Safer Saws-shadowswife

Manufacturer: “It’ll detect that in less than a thousandth of a second.” The manufacturer, Steve Gass, makes this claim about the SawStop in a way like it is a fact and as the manufacturer of this invention, he has most likely tested it to get this number. It is some important information about his invention that gives the customer some reassurance of how quickly his design will stop the saw when coming in contact with their finger. Therefore, this is both a factual and numerical claim. Based on how fast the saw came to a halt when coming in contact with the hotdog, this claim has almost made me feel convinced that this is what the saw is capable of doing. However, I was still a little doubtful about it since they did not test it with an actual finger, yet.

Customer: “In testing, we’ve repeatedly activated the brake mechanism on a number of our saws and haven’t seen any negative effect on the saws’ accuracy.” The woodworkers that this person has interviewed are customers who bought the SawStop table and have tested it many times out of concern for its accuracy. They, eventually, came to the conclusion that the SawStop table’s brake system is accurate. Therefore, this is an evaluative claim since they have made this judgment based on multiple tests with the SawStop and have failed to find a flaw in it. It is a reasonable evaluation of the product since they managed to test it and come to the conclusion that it is much safer than they thought it would be.

Industry Spokespeople: “The Power Tool Industry is resisting to adopt safety technology by arguing that it’s too expensive, unreliable and that consumers don’t want it.” This industry is generalizing a point that implicates usability and cost to what consumers want. This is another example of an evaluative claim since they made this claim based on their brief evaluations of the product. I find it understandable that they would argue that it is too expensive since the table will have to be replaced with a new one after the brake was used; however, I would have to disagree with their other claims about the product. It is evident that the product works properly. In addition, thinking from the perspective of a customer, a saw table that could save them from cutting themselves and/or losing a limb would be a favorable idea to them. The industry cannot just assume that a customer would favor being at risk more than safety.

Consumer Safety Advocates: “The Consumer Product Safety Commission (CPSC) determined preliminarily that there may be an unreasonable risk of blade-contact injuries associated with table saws.” The commission made a determination that table saws propose a risk to injuries. This is another evaluative claim because the commission made this claim based off on the overwhelming amounts of victims that have lost their limbs to a table saw. I would have to agree with this because it is no surprise that such a large blade can put many people at risk when it is being used.

Injured Plaintiffs: “I think the manufacturers should think less about cost, but more about people who are using the saws.” Osorio, the victim of a table saw incident, has suffered greatly from accidently coming in contact with the blade and made this claim after reflecting on how traumatizing his situation was. This claim is both a recommendation and moral claim because he is not only suggesting that table saw manufacturers should prioritize a person’s safety, but he believes that it is morally right to think about the customer more than the money. Based on how many companies focus more on their business tractions, I would agree that they should focus on the safety of their customers more. It is understandable how this person claims that they should change their priorities since losing a part of your body is something that many cannot recover from.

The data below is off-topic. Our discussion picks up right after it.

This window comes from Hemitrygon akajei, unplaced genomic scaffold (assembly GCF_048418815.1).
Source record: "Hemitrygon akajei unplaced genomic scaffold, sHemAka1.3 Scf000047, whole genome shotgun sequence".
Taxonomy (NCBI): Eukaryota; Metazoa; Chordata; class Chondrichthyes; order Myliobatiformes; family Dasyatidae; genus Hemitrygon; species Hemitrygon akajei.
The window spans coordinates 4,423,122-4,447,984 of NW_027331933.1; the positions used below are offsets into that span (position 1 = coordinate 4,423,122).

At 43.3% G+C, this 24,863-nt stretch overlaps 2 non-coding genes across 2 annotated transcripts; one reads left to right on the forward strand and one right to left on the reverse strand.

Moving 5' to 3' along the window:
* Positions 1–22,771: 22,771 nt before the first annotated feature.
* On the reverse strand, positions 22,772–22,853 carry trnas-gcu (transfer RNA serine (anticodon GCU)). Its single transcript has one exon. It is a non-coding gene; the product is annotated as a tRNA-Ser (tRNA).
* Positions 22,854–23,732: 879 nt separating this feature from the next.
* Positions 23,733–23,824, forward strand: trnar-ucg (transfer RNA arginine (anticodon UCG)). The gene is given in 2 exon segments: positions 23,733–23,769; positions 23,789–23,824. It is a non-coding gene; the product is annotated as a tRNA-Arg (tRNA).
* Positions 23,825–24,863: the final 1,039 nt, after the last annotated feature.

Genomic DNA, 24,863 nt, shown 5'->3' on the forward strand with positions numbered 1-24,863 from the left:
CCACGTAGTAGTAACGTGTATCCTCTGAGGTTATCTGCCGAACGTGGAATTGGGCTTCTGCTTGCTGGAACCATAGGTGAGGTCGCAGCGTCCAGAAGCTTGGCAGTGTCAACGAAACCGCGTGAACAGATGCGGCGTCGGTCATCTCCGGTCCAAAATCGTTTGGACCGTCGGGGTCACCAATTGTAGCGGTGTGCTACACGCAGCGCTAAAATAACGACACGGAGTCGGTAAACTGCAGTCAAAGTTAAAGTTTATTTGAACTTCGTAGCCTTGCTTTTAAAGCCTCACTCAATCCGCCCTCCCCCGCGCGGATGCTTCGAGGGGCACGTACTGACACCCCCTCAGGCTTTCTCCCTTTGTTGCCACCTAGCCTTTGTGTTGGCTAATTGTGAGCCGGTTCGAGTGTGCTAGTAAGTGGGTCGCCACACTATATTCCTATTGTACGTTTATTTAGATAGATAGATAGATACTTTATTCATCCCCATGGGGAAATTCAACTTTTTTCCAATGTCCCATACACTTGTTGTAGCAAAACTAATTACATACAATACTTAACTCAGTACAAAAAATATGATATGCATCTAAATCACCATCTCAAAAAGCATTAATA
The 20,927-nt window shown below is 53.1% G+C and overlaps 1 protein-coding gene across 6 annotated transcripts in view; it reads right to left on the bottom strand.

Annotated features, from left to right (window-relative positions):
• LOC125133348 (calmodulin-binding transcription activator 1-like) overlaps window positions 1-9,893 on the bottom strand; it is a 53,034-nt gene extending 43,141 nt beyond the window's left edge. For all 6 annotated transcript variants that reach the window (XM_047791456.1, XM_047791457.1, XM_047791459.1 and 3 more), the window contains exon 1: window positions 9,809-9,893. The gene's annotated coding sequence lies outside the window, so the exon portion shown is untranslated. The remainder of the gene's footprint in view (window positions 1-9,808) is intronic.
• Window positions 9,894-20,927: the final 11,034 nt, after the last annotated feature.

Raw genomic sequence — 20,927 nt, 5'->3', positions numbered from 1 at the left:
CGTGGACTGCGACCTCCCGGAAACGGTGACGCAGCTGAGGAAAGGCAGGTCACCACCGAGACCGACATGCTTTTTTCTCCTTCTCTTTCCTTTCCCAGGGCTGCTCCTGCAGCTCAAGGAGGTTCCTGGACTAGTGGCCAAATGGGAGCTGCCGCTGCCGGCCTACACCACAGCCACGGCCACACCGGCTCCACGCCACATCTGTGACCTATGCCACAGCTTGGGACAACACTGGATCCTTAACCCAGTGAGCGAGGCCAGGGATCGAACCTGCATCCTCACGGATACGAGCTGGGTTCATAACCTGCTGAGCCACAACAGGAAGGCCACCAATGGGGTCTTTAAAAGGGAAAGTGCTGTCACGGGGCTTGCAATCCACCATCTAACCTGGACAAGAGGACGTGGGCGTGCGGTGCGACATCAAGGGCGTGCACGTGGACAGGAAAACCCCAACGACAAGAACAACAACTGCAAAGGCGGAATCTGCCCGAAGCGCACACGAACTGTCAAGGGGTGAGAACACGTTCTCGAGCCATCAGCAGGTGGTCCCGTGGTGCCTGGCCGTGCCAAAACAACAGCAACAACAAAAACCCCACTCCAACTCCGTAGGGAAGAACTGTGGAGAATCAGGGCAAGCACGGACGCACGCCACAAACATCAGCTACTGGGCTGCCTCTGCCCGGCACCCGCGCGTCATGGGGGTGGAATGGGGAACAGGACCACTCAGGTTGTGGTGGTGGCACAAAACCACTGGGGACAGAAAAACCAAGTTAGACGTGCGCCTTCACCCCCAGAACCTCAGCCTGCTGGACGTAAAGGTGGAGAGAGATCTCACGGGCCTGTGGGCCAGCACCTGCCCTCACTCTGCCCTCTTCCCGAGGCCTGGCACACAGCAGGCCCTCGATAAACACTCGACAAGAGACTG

Personal Injury Lawyers: “Every year, thousands of people are severely injured after using table saws.” This website on an injury lawyer’s perspective is making a claim based on a numerical estimate of people that have been heavily injured after using a table saw. This is both a numerical and causal claim because there is not only some type of number involved in the claim, but the injuries from table saws is a cause and effect consequence. It is understandable that they could not make a proper estimate of the amount of people that were injured from table saws, but I would agree that there is a consequence for not being careful around sharp things.

Government Officials: “Including more than 33,000 injuries treated in emergency rooms and 4,000 amputations.” This is suppose to be a numerical estimate of how many injuries and amputations were done on patients after suffering from a table saw incident. Therefore, this is a numerical claim. I am sure that many people have had to get a lot of medical treatment after going through such a tramatizing thing, however, for government officials, I feel like this estimate is a little small for a topic that is being heavily debated on. I would have expected the number to be a little higher.

News Reporters: “Gass didn’t just invent a safer table saw; he has also been a driving force behind its adoption over the last two decades.” The reporter is claiming that Steve Gass and his safe table saw invention was a huge push for safer table saws. This is an ethical claim because the reporter is making this judgement based on a situation of Gass promoting safer table saws for the last two decades. I do not recall anyone working on something that can reduce the number of table saw accidents until recently so I do not know who else was a “driving force” to promote safer table saws. Steve Gass’ table saw seems to be the most successful safe table saw that accurately fulfills its purpose. It is reasonable that companies and other people would challenge his invention to find a better way to make a safer table saw.

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